The long-term problem with this model: Unlike the relationship I have with my online banking provider, I cannot easily download this information and repurpose it to my advantage. In effect, it is not a shared purchase history. I cannot easily or readily map this information against other competing vendors of Amazon to conduct comparison shopping. I cannot currently download this information onto a personal smart card for use in a real-world retail environment (but that day may be fast approaching). For Amazon (and other e-tailers), this is a bedrock part of their business model -- increasing both customer loyalty and the cost of switching to another vendor by building a massive, proprietary, and "one way" customer database of opt-in preferences, wish lists, clickstreams, and purchase histories. But the days where companies can benefit from all of these goals -- and not allow the customer an increased level of control of this data and metadata -- are numbered.

A new approach is needed -- one that is entirely contrary to the tacit corporate management assumption that consumers don't want a level playing field regarding the monitoring of their online behavior (that is: they don't know enough, don't care, can't be bothered). That new approach is based on sharing and disclosure.

FLOATED BY A RAFT of infomercials and print ads, the Digital Convergence Cue Cat barcode scanner arrived last year in the mailboxes of subscribers to magazines such as Wired and Forbes, and was given away for free at Radio Shacks across the country. Wired publisher Drew Schutte enclosed a letter with the magazine, explaining that selected articles and advertisements in upcoming issues would be accompanied by special Cue Cat barcodes that, when scanned by a PC-connected Cue Cat, would instantly take the user to a related or corresponding Web page. Beyond the value proposition of not having to type in the URL, there was zero effort to discuss why anyone would actually want to use this thing.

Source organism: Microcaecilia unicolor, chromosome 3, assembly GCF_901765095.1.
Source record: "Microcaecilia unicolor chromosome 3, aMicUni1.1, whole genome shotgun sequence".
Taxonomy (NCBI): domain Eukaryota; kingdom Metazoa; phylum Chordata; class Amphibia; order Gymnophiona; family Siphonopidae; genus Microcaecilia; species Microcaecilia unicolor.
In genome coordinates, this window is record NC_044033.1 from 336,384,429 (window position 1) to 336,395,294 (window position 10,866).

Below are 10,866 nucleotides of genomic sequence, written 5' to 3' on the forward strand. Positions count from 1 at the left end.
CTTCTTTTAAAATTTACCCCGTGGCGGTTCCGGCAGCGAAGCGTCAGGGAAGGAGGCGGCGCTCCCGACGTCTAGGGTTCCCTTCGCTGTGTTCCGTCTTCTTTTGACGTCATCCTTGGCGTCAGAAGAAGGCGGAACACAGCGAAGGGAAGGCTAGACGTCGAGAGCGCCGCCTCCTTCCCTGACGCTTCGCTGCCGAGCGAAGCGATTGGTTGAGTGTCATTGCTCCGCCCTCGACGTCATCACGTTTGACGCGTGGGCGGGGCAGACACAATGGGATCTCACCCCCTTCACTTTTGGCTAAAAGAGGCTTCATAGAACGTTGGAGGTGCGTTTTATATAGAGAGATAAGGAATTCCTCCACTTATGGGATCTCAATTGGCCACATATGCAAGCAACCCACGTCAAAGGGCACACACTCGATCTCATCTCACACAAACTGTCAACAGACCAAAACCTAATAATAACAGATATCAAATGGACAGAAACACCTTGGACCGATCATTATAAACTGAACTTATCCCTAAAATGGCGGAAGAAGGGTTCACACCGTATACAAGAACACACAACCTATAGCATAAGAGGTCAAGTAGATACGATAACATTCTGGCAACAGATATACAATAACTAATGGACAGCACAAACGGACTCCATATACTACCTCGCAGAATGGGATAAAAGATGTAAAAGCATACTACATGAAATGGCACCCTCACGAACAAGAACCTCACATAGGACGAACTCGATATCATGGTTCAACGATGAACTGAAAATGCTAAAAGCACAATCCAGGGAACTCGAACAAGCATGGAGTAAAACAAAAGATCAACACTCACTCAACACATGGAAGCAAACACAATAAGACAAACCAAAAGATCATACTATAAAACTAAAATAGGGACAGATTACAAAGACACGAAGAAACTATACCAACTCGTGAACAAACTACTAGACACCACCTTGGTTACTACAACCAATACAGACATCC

As fate would have it, it didn't take long for our Slashdot-reading friends in the Linux/Open Source software community to hack the Cue Cat and start writing software to take advantage of this once proprietary little feline scanning device. Concurrently, these deconstructionists discovered that the chip in the Cue Cat had a unique ID number, one that could potentially be tracked and mapped against profiles of consumer behavior and direct marketing databases. Spinning madly on damage control to protect their investment in distributing millions of these kitties, Digital Convergence claimed that it was never their intention to use this ID to track users, but privacy advocates weren't buying it.

Forging ahead in the wake of controversy, Digital Convergence is attempting to overcome the clunkiness of the wired-to-the-PC Cue Cat with a newly released wireless Cross Pen version. And other manufacturers, including scanner giant Symbol, are working with cell-phone makers like Motorola to put bar-code scanners in cell phones, as well as lowering the price point of their co-branded Palm devices that already include their scanners.